The cathedral in Ferrara, Italy was begun in 1135. Dedicated to the Virgin Mary and to the city’s patron saint, St George, it combines Romanesque and Gothic styles in a way I find extremely appealing.
The façade is richly decorated — and with a purpose. In the days when most people were illiterate, stories were told and lessons learned through carvings like the exceptionally well-preserved ones that cover the central portion of the cathedral’s façade.
The section over the main entrance is where the stories are told. There are three of them, each shown in great detail and carved with extraordinary skill.
Immediately above the door is the portrait of the city’s patron, St George, doing his standard trick with the dragon.
A story more relevant to the people of Ferrara appears higher on the façade, where scenes of the Resurrection and the Last Judgement warn them of what is to come, depending on how they act now.
Below this section come the warning signs. A narrow band shows people who are heaven-bound and those headed in the opposite direction. Beneath this frieze, the dead emerge from the coffins, waiting to be assigned to one line or the other.
Close-ups show that the doers of good deeds look appropriately well behaved — and that the sinners do not.
A scene set in heaven shows Abraham sitting comfortably with the souls of the blessed in his lap.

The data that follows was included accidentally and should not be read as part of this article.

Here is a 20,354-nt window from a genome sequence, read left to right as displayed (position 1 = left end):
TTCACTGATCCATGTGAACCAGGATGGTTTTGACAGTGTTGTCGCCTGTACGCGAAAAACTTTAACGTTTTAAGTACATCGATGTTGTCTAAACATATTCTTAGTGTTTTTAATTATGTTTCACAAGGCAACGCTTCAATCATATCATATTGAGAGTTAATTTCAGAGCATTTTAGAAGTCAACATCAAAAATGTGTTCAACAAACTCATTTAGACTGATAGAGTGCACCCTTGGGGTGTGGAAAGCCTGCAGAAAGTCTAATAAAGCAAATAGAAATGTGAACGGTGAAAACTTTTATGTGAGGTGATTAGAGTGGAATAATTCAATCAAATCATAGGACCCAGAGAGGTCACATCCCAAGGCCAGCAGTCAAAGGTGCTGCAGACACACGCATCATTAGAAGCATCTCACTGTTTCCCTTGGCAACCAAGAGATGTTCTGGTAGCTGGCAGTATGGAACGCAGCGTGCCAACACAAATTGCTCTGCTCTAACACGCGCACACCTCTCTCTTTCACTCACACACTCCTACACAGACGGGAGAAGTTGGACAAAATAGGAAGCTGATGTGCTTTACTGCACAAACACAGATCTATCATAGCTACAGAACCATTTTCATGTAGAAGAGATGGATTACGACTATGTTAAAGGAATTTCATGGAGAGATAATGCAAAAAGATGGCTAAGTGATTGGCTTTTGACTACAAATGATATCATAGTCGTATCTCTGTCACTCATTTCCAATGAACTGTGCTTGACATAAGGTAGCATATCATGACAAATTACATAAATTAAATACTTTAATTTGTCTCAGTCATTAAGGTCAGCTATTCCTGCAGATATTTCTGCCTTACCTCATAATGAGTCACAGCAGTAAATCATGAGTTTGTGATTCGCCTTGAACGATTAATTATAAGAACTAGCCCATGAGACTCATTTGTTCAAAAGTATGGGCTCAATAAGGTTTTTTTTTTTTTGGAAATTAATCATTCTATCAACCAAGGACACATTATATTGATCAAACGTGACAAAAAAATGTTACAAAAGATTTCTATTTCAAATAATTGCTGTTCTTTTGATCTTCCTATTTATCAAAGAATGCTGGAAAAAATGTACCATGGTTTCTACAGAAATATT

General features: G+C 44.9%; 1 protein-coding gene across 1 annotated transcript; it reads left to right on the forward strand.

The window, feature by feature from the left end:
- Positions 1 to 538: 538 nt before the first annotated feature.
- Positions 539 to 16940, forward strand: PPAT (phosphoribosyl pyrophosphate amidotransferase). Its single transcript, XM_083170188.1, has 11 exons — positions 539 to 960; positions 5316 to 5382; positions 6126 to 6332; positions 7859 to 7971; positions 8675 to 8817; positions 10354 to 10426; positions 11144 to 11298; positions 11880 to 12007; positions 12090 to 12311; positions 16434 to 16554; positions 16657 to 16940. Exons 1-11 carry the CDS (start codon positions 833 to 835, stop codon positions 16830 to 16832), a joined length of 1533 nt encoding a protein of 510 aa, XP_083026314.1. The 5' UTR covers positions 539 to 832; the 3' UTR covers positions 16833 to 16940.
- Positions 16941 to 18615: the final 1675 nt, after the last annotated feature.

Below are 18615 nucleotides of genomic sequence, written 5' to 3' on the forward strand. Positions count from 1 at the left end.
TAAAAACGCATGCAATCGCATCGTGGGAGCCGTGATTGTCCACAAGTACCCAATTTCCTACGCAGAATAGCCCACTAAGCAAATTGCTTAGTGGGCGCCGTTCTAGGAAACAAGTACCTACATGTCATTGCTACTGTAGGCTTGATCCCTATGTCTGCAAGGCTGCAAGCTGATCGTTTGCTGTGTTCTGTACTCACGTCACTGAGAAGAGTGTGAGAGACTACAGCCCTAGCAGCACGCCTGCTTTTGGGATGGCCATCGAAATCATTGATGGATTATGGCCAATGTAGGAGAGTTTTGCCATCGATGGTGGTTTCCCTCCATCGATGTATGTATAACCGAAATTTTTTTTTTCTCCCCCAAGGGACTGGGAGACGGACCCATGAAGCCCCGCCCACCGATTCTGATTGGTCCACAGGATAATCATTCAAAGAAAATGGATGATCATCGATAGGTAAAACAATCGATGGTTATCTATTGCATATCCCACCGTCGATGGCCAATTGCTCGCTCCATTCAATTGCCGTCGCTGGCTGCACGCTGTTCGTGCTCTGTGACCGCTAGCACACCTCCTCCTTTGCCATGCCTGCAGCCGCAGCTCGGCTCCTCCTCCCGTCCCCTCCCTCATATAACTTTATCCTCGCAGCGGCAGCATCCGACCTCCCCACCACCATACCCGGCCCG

In hell, devils are torturing the sinners. The punishment is bad enough but the glee shown on the devils’s faces must surely have been sufficient warning: behave yourself or else.
A less gruesome story is told in the frieze above the main entrance to the cathedral, where eight scenes tell the life of Jesus from birth to baptism.
More scenes of the nativity show shepherds with cavorting sheep and one of the three kings arriving with his gift.
The remaining kings appear in the next vignette, followed by the scene of Jesus being presented in the Temple. These scenes are standard fare in medieval carvings, as well as appearing in many paintings from the Renaissance.
The final two scenes show the Flight into Egypt and Jesus being baptized by John the Baptist.
Thanks to digital cameras that allow high resolution close- ups, it is possible to see details of these scenes and to appreciate their beauty and the skill of the craftsmen who created them. The stone carvers obviously took pride in their work. Showing the familiar in personal ways, they gave touches of individuality to many of the figures that appear. An angel must always look angelic, but the men supporting her can grimace realistically as they kneel.
Anyone entering the cathedral today must pass between two roaring lions. In the late afternoon, children play outside the door, unafraid, sitting on the lion’s backs or resting by their feet.
Just above the lions are figures who seem to support the entire weight of the cathedral on their backs. On one side an old man appears bent down by the responsibility.
On the other side a much younger man is focused on the job he’s been given to do, determined to hold up his share of the weight.
High on the cathedral façade in a fine Gothic loggia, a 15th c statue of the Madonna and Child surveys scenes in the piazza below.
Ferrara is not a standard stop on most tourist agendas. A pity. It is a great city for walking, with some outstanding architectural features — city walls admired by Michelangelo, the Renaissance Palazzo dei Diamonte, vaulted medieval streets and a vibrant contemporary street scene. Plus, at this time of year, flowers with glorious perfumes blooming everywhere. It is a city worth the detour.